The Antwerp Diamond Heist: $100 Million Gone And Never Recovered

Published November 26, 2017
Updated November 7, 2023

How the gang behind the Antwerp diamond heist committed one of history's biggest thefts and got away with it — almost.

Luminous Diamond Antwerp Diamond Heist

Public Domain

The Antwerp Diamond District is one of the most heavily secured places in the world, with billions of dollars of diamonds changing hands there every year. And it was there in 2003 that one gang of thieves pulled off one of the largest diamond heists in history. 

Even though most of the gang, known as the School of Turin, has since been arrested, the diamonds have never been retrieved.  

The man behind the Antwerp diamond heist, Leonardo Notarbatolo, was familiar with the area. He sometimes traveled there to pawn off diamonds stolen back home in Italy, having been a thief since the age of eight (his first victim was the milkman).

While law enforcement believes that Notarbartolo was the ringleader, he has said that an unnamed diamond dealer recruited him. This unidentified man, Notarbartolo claims, paid him to take pictures of the vault’s complex security system and created a replica of the vault. 

Then, with the help of a group of dealers, and Notarbartolo’s School of Turin, the thieves devised a way to get into the secure vault. Finally, on Feb. 16, 2003, they executed their plan. 

The thieves got through the 10 layers of security, previously thought to be impenetrable. They bypassed cameras, the combo dial, the keyed lock, magnetic sensors, the locked steel gate, light sensors, heat and motion sensors, and keypad disarming sensors. They used aluminum to trick the magnetic field and stripped plastic off the wires of the sensor’s circuits. Then, they loaded up bags of diamonds and other jewels. It took two hours to get it all out of the building.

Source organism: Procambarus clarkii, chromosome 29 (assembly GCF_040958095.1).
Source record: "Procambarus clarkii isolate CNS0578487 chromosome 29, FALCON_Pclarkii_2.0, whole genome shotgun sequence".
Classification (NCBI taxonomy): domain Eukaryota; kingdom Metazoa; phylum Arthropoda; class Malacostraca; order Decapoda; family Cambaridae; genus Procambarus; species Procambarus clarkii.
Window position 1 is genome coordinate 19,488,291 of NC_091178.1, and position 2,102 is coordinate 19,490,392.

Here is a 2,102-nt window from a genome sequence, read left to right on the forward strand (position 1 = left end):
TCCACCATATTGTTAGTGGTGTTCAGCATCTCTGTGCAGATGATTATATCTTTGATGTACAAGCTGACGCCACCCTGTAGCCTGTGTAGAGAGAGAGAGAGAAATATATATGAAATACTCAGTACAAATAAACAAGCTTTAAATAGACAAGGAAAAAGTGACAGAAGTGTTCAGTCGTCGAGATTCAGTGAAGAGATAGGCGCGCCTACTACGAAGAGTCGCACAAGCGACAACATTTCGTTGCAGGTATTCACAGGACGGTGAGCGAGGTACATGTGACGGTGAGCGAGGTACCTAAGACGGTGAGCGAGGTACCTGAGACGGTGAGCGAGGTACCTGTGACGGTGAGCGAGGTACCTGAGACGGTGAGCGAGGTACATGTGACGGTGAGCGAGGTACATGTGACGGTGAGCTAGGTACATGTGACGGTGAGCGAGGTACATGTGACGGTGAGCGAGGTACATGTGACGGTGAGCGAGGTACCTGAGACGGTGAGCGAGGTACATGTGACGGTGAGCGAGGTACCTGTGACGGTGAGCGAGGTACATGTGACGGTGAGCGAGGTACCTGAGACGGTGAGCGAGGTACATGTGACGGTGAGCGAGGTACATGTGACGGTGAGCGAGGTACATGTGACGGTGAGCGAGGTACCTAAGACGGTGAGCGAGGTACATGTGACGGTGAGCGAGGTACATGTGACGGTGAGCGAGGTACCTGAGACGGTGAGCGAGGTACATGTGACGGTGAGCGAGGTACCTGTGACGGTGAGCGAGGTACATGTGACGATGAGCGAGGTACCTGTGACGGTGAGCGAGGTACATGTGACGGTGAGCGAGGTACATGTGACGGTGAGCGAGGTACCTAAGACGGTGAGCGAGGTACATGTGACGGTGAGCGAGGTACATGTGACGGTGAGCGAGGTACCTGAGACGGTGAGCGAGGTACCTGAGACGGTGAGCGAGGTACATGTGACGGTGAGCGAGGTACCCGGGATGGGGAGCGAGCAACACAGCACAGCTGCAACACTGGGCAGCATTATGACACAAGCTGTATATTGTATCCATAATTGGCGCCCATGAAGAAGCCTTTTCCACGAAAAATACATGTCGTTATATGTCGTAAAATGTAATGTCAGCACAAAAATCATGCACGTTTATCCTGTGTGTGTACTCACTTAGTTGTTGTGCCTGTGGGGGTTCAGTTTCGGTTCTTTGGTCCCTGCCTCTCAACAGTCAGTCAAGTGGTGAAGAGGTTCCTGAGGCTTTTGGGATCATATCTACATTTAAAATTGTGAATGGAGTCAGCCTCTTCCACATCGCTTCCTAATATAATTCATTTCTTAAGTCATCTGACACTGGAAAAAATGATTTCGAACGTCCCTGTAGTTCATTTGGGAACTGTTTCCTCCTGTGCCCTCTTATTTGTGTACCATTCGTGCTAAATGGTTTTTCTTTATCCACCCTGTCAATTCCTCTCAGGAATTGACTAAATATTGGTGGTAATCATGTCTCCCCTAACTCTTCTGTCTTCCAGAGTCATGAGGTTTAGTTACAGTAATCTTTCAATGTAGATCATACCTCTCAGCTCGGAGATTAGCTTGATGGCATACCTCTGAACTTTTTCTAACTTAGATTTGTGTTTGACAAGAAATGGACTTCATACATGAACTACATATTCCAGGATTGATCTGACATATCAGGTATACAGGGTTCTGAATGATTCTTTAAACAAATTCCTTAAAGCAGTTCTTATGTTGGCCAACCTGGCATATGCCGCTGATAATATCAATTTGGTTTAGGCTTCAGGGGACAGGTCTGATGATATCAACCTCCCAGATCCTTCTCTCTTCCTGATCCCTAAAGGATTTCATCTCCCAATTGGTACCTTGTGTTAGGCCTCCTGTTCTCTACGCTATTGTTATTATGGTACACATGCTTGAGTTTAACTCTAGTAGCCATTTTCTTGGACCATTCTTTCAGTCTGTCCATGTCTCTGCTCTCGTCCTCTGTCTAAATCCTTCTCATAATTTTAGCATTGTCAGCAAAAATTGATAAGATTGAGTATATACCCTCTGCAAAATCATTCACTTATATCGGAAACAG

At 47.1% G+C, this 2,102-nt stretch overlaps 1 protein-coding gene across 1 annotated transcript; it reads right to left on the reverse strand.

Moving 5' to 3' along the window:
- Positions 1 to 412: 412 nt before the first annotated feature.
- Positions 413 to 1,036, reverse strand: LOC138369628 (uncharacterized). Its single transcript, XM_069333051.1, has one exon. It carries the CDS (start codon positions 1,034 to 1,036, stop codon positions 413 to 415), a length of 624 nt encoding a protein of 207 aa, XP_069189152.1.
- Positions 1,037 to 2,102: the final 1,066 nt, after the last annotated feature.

But, thanks to one gang member, things eventually fell apart. That man was Pietro Tavano, known as Speedy and one of Notarbartolo’s lifelong friends.

However, Tavano didn’t have his friend’s level head. After the robbery, they hauled the diamonds into a couple cars. On the way back, Speedy had a panic attack, and made Notarbartolo pull the car over. 

Soon, Speedy was throwing the evidence into the woods. After calming his friend down, they recovered most of the contents and sped off. But they didn’t realize they were on private property, which belonged to August Van Camp, a Belgian hermit.

He called the police because of the debris, which contained videotape film strung about, a half-eaten sandwich, dozens of small diamonds, and a receipt for a video surveillance system. It was enough evidence to link the crime to Notarbartolo.

Notarbartolo claims that they only got $20 million of merchandise. Authorities say there is $100 million still missing. The Belgian courts sentenced him to 10 years in prison. The other robbers in The School of Turin got five years each.

Nevertheless, Notarbartolo sticks to his story that he wasn’t the ringleader of the Antwerp diamond heist, and has never led authorities to the whereabouts of the diamonds.

After this look at the Antwerp diamond heist, read up on the Berlin gold coin heist that’s as unbelievable as they come.

John Kuroski
John Kuroski is the editorial director of All That's Interesting. He graduated from New York University with a degree in history, earning a place in the Phi Alpha Theta honor society for history students. An editor at All That's Interesting since 2015, his areas of interest include modern history and true crime.
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Kuroski, John. "The Antwerp Diamond Heist: $100 Million Gone And Never Recovered.", November 26, 2017, Accessed June 24, 2024.